January 18, 2005
On the eve of Paul Martin’s first visit to China as Prime Minister of Canada, the Canada Tibet Committee (CTC) is urging the PM to raise the issue of Tibet with the Chinese leadership and more specifically to encourage China to undertake concrete measures so that the present dialogue process between representatives of the Dalai Lama and China will lead to a negotiated resolution of the Tibetan issue.
The Dalai Lama's envoys have met Chinese leaders three times in the last three years, most recently in September 2004. The Dalai Lama has conceded Tibet’s right to independence by seeking genuine autonomy for the Tibetan people within the People's Republic of China. However the issue of Tibet remains far from resolved as reports confirmed the continual denial of fundamental rights to Tibetans in occupied Tibet. In Canada, a majority of parliamentarians (159 of 308) have signed a letter in support of the "Tibet-China Negotiation Campaign." The campaign and letter requests the Prime Minister to play the role of honest broker in the process towards meaningful negotiations on the issue of Tibet. Motions supporting Tibet negotiations were also recently passed at both the Senate and the Human Rights subcommittee of the House of Commons in December 2004.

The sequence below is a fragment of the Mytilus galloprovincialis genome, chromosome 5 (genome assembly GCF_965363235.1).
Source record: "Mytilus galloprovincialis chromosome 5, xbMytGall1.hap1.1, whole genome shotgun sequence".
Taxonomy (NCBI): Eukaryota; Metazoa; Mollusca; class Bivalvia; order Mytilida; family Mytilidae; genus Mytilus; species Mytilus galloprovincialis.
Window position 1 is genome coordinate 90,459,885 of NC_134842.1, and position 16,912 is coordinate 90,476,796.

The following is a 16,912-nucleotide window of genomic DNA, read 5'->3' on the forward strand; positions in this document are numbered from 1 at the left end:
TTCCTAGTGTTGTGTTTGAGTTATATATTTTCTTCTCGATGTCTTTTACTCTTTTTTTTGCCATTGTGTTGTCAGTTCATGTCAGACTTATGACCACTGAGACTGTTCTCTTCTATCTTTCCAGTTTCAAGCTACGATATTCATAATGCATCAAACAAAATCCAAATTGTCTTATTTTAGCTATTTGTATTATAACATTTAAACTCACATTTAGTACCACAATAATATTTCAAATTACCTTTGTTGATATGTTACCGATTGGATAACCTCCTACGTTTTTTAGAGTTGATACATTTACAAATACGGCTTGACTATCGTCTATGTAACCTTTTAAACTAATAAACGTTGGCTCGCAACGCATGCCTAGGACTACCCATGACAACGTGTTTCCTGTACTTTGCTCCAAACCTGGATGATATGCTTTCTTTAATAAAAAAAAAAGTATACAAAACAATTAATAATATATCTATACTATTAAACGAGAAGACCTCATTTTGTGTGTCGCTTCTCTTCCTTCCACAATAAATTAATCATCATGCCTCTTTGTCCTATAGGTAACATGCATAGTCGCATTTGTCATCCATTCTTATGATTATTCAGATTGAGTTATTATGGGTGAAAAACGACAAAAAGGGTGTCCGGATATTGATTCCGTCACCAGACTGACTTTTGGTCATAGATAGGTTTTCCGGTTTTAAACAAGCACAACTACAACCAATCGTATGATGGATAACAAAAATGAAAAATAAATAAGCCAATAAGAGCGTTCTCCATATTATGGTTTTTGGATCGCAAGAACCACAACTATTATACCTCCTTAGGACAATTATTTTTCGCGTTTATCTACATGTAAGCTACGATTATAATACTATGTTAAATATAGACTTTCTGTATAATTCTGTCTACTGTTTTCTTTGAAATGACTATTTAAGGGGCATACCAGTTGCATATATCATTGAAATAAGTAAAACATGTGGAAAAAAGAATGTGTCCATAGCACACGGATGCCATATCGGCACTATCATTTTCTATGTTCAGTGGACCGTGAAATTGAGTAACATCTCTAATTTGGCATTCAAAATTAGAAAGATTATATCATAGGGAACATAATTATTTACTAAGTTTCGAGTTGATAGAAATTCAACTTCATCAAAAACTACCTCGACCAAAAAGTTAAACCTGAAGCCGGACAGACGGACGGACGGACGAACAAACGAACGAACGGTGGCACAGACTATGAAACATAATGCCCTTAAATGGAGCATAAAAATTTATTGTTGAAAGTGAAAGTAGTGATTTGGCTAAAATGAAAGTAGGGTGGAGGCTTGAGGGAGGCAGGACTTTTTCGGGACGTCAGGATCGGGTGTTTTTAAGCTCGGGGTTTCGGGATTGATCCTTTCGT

"During the Dalai Lama’s visit to Canada last year, a clear message of support for Tibet was sent by the Canadian Parliament and Canadian public”, says Tenzin Dargyal, National Coordinator of the CTC National Office. “It is our sincerest hopes that the Prime Minister will use the unique opportunity of his first visit to China to build on the goodwill and support conveyed by Canadians for the peaceful resolution of the issue of Tibet”. In April 2004, Paul Martin became the first sitting Prime Minister of Canada to meet with the Dalai Lama. They did discuss human rights in Tibet. The Dalai Lama also requested Mr. Martin to continue discussions of human rights with China and felt that Canada might be able to bring Tibet and China together.